Here is Chinatown, with its blue and green buildings, wooden shutters and elegant roofs, looking romantic in the gold leaf of dusk. The paint on the buildings is new, thin and lime-based, making the whitewashing both literal and figurative. The SLORCthat is, the State Law and Order Restoration Council, the group of generals who rule Burmarecently decreed it for all the buildings of Rangoon. Not so long ago, the SLORC also forcibly moved entire communities of the city's poorest people into primitive shantytowns on the periphery of the city so that foreign visitors like myself are not burdened with the sight of them.
The city is being beautified because, after decades of a socialist isolationist policythe Burma Socialist Program Party was created by General Ne Win, who staged a coup d'état in 1962the regime has changed its stripes. This is Visit Myanmar Year, and the government wants foreigners to visit, spend money, come back, and, most important, do business. The usual weeklong visa has been extended to a month; business visas last longer. There are Lucky Strike and Chivas Regal billboards on the streets; a few big hotels are already standing and more are under construction, most of them built jointly by the SLORC and its favorite business partners, the Chinese. The shift to a free-market economy came abruptly, in 1989, after decades of mismanaged and increasingly non-functioning nationalization schemes. The aged General Ne Win handed power over to a group of generals under his swaythe SLORCand within months "the Burmese way to socialism," as it used to be called, became the Burmese way to rampant capitalism fueled by the opium trade and the plunder of natural resources. The beneficiaries of this extraordinary economic shift are the generalsall of whom are ethnic Burmans and Buddhistsand their business partners and friends, who are often Sino-Burmese with connections to the Chinese business world and black market. There are Thai, Singaporean, German, French, American, and Canadian companies in Burma as well, operating factories, mines, pipelines in direct association with the generals, but their presence is minuscule compared with that of the Chinese. In less than a decade, most of Mandalay's shops, hotels, restaurants, and prime real estate have been sold to Sino-Burmese and Chinese people, who are able to buy the identity papers of dead Burmans for a few hundred dollars. The same shift of ownership is happening in Rangoon as impoverished Burmese people are forced to sell their properties. When I left the guesthouse, I asked Myo Thant, the clerk, the best way to get to Chinatown. He laughed and said, "You're in Chinatown already." I shook my head, misunderstanding. "The whole city," he said. "It is becoming Chinese town."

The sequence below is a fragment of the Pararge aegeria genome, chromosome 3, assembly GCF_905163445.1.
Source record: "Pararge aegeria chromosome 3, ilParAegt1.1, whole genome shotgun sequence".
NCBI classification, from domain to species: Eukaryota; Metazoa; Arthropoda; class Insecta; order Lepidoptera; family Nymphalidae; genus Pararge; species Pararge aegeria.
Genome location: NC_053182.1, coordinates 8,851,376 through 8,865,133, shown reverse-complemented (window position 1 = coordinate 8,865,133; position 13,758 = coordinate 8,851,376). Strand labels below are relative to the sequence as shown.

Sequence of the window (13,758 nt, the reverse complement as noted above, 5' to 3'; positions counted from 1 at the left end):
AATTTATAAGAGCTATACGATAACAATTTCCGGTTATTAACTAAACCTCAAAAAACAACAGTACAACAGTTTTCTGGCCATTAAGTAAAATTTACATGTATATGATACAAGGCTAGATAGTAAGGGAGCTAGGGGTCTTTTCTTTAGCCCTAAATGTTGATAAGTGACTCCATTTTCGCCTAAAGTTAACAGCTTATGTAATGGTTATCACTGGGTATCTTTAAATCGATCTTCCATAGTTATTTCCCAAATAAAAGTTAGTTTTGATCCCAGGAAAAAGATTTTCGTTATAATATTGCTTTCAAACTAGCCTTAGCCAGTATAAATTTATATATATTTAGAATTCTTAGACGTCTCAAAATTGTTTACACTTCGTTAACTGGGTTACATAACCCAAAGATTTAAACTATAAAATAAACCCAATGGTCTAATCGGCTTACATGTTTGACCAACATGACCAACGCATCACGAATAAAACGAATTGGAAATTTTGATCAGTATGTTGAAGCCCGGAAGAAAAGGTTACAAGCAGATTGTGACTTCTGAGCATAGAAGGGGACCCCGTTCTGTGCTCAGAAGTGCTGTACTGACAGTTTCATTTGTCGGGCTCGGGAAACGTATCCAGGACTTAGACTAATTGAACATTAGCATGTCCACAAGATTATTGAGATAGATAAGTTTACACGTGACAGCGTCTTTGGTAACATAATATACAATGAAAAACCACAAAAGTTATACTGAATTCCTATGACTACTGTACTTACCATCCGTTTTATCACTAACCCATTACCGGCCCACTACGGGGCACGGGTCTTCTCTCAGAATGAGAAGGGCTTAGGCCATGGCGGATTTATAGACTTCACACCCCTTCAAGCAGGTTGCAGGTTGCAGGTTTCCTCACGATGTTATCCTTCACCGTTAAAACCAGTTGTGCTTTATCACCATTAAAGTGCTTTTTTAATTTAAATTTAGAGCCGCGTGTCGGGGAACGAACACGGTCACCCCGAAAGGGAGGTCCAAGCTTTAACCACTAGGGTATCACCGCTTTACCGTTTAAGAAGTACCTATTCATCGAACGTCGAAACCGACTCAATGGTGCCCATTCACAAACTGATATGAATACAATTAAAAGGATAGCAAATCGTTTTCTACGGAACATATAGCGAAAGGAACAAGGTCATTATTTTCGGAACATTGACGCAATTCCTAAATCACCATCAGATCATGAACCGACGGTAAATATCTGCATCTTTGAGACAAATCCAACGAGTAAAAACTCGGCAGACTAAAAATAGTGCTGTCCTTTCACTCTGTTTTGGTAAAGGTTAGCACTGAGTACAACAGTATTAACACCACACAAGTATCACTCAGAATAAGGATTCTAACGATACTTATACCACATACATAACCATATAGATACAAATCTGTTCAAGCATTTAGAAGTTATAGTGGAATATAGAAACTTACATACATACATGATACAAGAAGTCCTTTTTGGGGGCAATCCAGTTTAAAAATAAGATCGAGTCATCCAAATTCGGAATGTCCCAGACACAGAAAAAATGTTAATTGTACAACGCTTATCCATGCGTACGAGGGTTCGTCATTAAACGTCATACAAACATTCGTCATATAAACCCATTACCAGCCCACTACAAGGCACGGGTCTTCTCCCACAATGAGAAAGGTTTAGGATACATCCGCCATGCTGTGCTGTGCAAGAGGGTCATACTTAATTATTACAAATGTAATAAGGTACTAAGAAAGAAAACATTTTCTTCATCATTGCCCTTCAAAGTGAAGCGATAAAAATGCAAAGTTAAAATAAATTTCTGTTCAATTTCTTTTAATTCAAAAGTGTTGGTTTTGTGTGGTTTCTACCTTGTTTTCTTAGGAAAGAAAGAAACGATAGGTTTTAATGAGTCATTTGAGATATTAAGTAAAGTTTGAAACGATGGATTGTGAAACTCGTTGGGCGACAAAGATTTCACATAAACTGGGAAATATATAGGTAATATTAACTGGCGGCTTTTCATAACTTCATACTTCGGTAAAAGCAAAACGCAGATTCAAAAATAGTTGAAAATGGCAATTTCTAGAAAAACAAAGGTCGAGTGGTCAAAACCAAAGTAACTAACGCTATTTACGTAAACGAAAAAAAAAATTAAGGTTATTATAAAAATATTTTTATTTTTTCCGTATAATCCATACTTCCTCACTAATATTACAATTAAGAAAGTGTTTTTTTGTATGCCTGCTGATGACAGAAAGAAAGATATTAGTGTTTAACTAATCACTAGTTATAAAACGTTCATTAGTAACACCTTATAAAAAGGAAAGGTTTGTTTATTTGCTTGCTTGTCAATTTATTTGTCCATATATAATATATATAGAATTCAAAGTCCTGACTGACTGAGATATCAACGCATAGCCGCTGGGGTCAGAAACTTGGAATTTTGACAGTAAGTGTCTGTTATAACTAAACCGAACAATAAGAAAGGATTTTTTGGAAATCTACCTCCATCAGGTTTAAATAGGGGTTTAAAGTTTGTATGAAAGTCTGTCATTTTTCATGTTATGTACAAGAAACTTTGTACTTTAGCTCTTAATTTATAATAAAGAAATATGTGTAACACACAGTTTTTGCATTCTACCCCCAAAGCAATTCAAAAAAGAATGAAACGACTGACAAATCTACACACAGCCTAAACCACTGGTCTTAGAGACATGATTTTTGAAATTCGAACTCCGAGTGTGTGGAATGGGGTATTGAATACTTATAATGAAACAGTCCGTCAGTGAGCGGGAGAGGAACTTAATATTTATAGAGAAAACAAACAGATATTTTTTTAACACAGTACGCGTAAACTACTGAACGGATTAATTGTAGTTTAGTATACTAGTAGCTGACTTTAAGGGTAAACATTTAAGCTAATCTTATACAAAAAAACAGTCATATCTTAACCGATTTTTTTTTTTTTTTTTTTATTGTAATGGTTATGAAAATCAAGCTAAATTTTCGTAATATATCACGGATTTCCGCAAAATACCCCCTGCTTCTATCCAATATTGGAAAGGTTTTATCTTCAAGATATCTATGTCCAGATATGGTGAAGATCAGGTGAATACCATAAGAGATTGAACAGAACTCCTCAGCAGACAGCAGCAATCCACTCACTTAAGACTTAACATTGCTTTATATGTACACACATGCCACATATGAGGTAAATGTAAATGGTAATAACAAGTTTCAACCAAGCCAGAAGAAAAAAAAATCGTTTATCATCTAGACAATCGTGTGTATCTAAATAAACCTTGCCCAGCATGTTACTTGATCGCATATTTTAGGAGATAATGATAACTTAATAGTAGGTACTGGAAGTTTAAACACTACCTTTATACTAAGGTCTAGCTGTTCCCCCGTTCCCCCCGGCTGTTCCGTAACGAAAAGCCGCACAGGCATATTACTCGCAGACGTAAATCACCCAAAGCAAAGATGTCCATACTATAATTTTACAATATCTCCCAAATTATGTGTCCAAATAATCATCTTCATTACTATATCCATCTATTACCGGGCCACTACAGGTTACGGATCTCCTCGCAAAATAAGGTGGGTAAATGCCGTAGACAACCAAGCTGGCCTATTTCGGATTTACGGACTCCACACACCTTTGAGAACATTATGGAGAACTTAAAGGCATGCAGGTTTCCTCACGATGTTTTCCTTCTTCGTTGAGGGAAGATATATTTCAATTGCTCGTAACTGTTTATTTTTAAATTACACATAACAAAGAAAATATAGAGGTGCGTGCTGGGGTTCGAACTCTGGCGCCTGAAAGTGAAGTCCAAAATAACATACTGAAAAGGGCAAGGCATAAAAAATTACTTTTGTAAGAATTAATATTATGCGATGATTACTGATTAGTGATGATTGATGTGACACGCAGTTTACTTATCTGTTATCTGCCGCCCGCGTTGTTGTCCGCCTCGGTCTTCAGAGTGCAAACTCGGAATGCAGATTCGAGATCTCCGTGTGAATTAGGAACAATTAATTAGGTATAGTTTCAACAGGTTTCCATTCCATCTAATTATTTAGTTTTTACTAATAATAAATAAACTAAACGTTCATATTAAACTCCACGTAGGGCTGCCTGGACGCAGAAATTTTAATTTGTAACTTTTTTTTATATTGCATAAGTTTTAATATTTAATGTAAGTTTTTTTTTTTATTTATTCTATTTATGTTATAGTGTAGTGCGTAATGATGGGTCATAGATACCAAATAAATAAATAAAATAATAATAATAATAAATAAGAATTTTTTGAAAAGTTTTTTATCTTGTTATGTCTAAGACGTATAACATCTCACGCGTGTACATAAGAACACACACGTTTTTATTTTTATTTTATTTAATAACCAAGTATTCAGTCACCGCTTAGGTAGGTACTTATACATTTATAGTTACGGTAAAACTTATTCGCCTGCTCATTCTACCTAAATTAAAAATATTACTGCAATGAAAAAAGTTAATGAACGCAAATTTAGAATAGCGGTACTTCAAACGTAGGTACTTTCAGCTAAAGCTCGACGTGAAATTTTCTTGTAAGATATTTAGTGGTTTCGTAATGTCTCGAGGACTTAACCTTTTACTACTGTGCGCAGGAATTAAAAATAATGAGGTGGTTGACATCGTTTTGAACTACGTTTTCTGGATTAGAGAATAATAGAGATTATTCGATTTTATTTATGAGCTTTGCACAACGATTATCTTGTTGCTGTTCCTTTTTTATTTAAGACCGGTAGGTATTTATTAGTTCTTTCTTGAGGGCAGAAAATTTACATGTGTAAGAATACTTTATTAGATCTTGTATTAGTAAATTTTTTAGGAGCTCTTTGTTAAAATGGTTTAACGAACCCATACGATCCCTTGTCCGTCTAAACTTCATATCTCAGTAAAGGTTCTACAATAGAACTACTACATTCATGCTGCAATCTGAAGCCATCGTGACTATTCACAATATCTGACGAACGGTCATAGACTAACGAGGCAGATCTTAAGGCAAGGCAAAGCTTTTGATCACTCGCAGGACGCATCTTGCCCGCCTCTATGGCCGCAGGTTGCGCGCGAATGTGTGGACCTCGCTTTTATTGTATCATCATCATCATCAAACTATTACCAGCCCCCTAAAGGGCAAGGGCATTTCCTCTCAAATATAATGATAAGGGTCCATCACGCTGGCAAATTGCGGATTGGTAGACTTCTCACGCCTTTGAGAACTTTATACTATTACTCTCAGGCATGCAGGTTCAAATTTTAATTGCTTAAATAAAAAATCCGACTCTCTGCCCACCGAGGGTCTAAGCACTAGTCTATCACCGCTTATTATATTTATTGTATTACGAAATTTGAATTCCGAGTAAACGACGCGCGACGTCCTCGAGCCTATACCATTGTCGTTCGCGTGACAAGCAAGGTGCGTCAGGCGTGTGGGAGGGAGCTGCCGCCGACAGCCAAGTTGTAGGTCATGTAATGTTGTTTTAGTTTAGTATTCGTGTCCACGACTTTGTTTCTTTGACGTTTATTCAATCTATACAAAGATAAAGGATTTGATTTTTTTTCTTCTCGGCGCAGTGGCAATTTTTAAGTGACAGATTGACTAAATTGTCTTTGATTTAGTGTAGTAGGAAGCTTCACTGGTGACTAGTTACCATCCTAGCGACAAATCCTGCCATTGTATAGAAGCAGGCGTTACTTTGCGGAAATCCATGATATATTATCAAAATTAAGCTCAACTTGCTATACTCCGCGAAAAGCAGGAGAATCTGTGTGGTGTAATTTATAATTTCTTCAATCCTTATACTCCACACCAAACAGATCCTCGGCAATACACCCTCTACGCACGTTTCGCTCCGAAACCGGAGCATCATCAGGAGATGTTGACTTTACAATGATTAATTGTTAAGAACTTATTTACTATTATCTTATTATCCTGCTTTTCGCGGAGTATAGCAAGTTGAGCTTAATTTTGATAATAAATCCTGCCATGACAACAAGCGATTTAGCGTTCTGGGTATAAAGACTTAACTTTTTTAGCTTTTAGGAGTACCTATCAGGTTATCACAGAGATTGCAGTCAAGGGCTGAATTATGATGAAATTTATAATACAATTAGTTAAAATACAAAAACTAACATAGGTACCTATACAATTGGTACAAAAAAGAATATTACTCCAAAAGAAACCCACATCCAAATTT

But I'm in the heart of old Chinatown now. And I am lost. Darkness falls quickly, as it does in the tropics, and falls hard, as it does in Rangoon, because none of the lights on these streets are working. I take a moment to get my bearings and consult my map, which happens to have several errors on itthat is, if I'm reading it correctly. Soon I am rushing around in the dark, flustered and big-eyed and without composure, approaching and retreating from the wrong pools of light and people, my glasses slipping down my nose.
But I do find my dinner party, finally, when San Aung sees a woman stumbling by on the broken pavement and calls out, "Miss Karen," accent on the second syllable, Ka-rén, like the ethnic group that has been at war with the Burmese military for half a century. I approach the table, smiling and sweating in equal measure as I greet everyone, a dozen or so dinner guests gathered together by San Aung, who is not in his fifties at all but is a good-looking man of perhaps thirty-five with high cheekbones in a long Indian face. With his gorgeous head of gleaming hair and his immaculate clothes, he looks like a movie star. He wears a blue pin-striped shirt and a dark blue longyi; both seem to have been lifted off an ironing board five minutes ago. He shakes my hand three times, then lets go and turns to introduce me to the others, giving me condensed biographies as we make our way around the table of mostly Burmese writers. But a lawyer is also here, and a history professor who works at the Japanese embassy (the pay is much better, the university is a shambles), a burly ship's captain who loves Gorky (he announces this immediately, as an intellectual credential) a woman who collects Burmese folktales, and a Swedish journalist, Anita. Even though she's sitting down, I can tell that she is very tall.
Excerpted from Burmese Lessons by Karen Connelly Copyright © 2010 by Karen Connelly. Excerpted by permission of Nan A. Talese, a division of Random House, Inc. All rights reserved. No part of this excerpt may be reproduced or reprinted without permission in writing from the publisher.
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